Glaucoma has been nicknamed "sneak thief of sight" because the loss of visual field often occurs gradually over a long time and may only be recognized when it is already well advanced. Up to half of the people with glaucoma do not know that they have it.
Worldwide, glaucoma is the leading cause of irreversible blindness. In fact, as many as 6 million individuals are blind in both eyes because of this disease. In the United States alone, it is estimated that over 3 million people have glaucoma. Glaucoma is one of the leading causes of blindness in the United States.
Glaucoma is a disease that affects the major nerve of your vision. This is your optic nerve. The optic nerve receives light from your retina and transmits impulses to your brain that you perceive as vision. Glaucoma is characterized by a particular pattern of progressive damage to your optic nerve that generally begins with a subtle loss of peripheral vision.
Glaucoma is usually, but not always, associated with elevated pressure in your eye. This is referred to as intraocular pressure. Usually, it is this elevated eye pressure that leads to the damage of your eye (optic) nerve.
In some cases, glaucoma may occur when you have normal eye pressure. Poor regulation of blood flow to your optic nerve may be the cause of this form of glaucoma.
There are different types or forms of glaucoma. These are:
Primary open-angle glaucoma This is the most common form of glaucoma, which accounts for most of the cases of this disease. The damage to your optic nerve is so painless and slow that a large portion of your vision may be lost before you even realize that there is a problem.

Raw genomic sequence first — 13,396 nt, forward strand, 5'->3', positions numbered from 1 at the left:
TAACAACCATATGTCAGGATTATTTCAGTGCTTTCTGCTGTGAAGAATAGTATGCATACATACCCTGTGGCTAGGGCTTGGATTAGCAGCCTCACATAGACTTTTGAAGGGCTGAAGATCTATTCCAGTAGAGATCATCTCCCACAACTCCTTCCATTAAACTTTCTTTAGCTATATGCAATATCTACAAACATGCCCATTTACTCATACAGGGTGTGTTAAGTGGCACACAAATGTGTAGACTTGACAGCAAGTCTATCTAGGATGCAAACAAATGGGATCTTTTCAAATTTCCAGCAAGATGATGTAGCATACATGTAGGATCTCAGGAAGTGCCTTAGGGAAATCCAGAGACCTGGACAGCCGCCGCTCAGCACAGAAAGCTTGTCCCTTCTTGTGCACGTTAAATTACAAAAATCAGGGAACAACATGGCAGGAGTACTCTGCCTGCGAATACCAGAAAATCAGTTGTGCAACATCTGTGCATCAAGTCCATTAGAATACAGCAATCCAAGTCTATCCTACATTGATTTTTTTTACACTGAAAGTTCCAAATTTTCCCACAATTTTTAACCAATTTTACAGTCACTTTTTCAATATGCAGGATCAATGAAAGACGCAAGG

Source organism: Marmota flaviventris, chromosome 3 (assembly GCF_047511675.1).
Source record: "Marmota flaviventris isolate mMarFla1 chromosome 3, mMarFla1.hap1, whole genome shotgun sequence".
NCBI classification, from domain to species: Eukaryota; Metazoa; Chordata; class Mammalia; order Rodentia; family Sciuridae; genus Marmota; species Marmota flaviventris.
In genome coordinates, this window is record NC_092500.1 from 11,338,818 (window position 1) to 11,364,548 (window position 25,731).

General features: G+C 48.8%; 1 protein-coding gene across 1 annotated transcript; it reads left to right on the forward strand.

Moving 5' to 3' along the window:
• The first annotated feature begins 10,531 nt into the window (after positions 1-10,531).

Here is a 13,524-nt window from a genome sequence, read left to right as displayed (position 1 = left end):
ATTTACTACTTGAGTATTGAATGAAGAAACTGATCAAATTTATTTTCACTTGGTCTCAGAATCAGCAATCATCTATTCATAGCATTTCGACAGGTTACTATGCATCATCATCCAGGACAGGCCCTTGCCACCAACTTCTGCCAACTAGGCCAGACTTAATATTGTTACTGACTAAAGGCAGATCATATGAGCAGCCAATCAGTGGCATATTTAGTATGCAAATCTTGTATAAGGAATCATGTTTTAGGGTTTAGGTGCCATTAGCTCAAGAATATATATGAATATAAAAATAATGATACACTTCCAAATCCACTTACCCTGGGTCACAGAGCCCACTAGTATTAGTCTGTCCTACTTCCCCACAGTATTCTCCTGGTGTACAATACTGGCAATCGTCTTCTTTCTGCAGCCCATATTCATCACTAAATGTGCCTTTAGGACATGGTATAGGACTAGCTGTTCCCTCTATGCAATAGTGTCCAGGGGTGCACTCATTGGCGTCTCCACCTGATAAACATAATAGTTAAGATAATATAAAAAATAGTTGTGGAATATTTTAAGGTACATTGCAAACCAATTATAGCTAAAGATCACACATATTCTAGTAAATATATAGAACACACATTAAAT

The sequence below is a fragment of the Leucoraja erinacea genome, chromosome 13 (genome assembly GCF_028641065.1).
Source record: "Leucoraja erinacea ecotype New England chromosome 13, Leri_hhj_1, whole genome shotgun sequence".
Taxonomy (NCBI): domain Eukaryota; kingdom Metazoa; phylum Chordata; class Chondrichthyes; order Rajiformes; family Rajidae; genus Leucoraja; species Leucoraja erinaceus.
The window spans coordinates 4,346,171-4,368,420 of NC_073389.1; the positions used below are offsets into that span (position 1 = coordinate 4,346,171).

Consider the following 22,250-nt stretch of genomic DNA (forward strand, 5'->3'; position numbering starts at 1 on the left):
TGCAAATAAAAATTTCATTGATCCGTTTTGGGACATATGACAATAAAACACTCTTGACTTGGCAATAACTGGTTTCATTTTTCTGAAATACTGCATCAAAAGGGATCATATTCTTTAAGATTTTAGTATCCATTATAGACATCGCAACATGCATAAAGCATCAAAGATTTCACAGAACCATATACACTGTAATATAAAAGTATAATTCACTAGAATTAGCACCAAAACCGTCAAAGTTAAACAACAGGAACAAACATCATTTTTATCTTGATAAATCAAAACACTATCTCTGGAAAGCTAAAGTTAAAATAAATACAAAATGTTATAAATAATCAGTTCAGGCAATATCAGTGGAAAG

Angle-closure glaucoma This form of glaucoma is less common and is also called closed-angle.
Primary or secondary glaucoma Both primary open-angle and angle-closure glaucoma can be either primary or secondary conditions. They are considered to be primary when the cause of your glaucoma is unknown. They are secondary when the cause is known.
Low-tension glaucoma This is a common, but poorly understood form of this disease.
The ways that you may be affected by glaucoma will vary according to the type that you have. Effects include:
Halos around lights
Nausea and vomiting
Severe eye pain
Reddening of your eye.
You or a loved one may be disabled because of glaucoma. If this is true, you may need financial help.
You or your loved one may have applied for that assistance from the Social Security Administration by applying for Social Security disability benefits or disability benefits. Were you or your loved one denied?
If you plan to appeal the denial, remember this. People represented by a good disability lawyer like the one at Disability Case Review are approved more often than those without an attorney.